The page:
But! The motto of the National Trust Scone Blog is 'NEVER MIND', and I was lucky enough to be doing a mini road trip, which meant I had Godolphin and other spectacular successes to make up for a small set back.

After I had stared forlornly at the tea room for 5 minutes, willing someone to open the door and say "Oh hi! We decided that 4pm on a Tuesday afternoon was the perfect time to reopen - how fortunate that you happen to be passing! Come in!", I realised that I didn't know anything else about Penrose at all. I had got totally distracted by my Hotel Sconeifornia and I was now at a bit of a loss as to what to do next. There's a big house on the Penrose estate but it isn't open to the public. 

There were a few signposts to Loe Pool that pointed me along the path, so I set off. I soon found myself walking alongside a freshwater lake that is actually the largest natural body of water in Cornwall:

Loe Pool

What is highly unusual about Loe Pool is that when you reach the far end of it, it is separated from the Atlantic Ocean by a very narrow strip of sand and shingle beach called Loe Bar. Below you can see Loe Pool on the left, then the strip of beach, then the Atlantic Ocean on the right:

Loe Bar Beach

It was about 5pm when I finally got down onto Loe Bar, so there was hardly anyone else there. It just blew my mind that I could stand on the Bar and face one way towards a lake and lush green estate leading up a hill, and then turn 180 degrees on the exact same spot and be facing the flatness of the wild Atlantic Ocean:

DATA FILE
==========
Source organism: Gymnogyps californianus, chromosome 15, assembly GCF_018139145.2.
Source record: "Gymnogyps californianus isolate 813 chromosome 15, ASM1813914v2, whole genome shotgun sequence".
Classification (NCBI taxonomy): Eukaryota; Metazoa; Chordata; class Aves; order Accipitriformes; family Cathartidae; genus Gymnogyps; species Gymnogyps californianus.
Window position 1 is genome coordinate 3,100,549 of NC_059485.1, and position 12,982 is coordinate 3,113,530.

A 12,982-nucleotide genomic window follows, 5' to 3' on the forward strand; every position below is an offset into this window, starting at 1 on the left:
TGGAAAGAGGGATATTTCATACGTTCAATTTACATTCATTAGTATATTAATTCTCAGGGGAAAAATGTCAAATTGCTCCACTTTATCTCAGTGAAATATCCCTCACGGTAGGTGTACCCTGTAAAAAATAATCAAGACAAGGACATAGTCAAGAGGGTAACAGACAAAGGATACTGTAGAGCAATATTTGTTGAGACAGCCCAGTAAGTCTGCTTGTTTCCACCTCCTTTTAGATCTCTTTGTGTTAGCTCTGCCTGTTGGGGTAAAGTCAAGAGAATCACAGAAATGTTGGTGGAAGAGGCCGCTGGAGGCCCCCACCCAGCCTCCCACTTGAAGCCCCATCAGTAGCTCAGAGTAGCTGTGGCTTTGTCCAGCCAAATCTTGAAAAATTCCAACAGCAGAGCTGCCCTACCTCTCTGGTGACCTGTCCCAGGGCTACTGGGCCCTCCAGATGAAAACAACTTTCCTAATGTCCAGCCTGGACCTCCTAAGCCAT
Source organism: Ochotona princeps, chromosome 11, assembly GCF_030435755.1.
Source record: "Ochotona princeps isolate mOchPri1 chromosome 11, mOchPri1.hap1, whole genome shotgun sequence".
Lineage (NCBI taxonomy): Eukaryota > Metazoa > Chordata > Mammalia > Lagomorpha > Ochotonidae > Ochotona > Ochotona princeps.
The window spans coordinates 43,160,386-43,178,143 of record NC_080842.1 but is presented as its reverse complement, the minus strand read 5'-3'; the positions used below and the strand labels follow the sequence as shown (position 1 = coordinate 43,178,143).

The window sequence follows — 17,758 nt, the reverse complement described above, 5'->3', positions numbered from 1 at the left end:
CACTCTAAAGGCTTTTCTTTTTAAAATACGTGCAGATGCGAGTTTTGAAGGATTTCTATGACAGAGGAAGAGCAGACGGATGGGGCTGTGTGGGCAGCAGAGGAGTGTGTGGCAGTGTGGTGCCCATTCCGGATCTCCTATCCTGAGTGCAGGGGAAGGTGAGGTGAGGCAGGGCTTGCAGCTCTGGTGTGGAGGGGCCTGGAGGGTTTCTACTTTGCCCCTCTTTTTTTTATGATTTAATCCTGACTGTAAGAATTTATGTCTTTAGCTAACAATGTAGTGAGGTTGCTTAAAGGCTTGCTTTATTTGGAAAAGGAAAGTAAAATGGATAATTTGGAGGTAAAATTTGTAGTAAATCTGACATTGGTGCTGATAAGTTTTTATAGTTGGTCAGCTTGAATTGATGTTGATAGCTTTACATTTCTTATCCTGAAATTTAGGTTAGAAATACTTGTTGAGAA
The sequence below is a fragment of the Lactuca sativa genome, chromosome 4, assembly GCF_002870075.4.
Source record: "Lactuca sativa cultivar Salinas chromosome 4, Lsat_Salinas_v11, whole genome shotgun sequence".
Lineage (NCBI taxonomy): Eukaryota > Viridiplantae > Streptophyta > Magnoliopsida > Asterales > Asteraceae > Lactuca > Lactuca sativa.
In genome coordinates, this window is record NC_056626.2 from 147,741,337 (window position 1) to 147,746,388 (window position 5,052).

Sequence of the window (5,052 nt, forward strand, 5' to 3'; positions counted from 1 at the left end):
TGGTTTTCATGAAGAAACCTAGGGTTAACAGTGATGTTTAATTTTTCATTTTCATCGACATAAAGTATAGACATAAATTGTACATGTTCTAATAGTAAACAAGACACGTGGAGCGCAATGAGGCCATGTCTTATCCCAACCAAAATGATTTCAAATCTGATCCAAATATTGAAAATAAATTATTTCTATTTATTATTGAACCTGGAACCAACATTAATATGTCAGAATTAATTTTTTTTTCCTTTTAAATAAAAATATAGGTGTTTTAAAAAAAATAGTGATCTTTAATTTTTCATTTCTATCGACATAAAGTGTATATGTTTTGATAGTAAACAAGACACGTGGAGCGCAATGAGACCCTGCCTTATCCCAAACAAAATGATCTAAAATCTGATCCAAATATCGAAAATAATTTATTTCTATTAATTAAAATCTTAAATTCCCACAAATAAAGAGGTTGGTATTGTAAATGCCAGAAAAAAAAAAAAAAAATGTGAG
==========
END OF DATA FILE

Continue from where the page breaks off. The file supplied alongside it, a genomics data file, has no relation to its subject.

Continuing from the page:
The view from Loe Bar facing the ocean

The view from Loe Bar, on the exact same spot, but facing Loe Pool and the Penrose estate

It's a beautiful spot, but back in the day Loe Bar was extremely dangerous for ships and sailors. In 1807, a 44 gun frigate called HMS Anson sank with over 100 fatalities. 

The Rogers family, who had bought the estate in 1771, had the "rights of wreck" up until 1881. This meant that any cargo belonged to them if a ship was wrecked in the area - this could (and did) include expensive wine among other things.

Before the Rogers family acquired the estate, it had belonged to the Penrose family. When their male line failed, the Rogers bought the place and built the stables and extended the house. By 1876 it was the 15th largest estate in Cornwall. 

In 1974, the estate, along with Loe Pool and 4 miles of foreshore, were given to the NT by John Peverell Rogers. He retained the house and it passed to his son Charles in 2012. When Charles died in 2018, he appeared to have left no heir but his son Jordan Adlard Rogers (who had always known that Charles was probably his father) came forward and, following a DNA test, has now inherited the place.

Penrose is absolutely worth a visit for the highly unusual Loe Bar experience - although maybe wait until the tea room is open again and you can post one to me??

Penrose: 5 out of 5
Scone: 0 out of 5 - the tea room is closed 
Loe Bar Beach: 5 out of 5 


Monday, 9 May 2022

Godolphin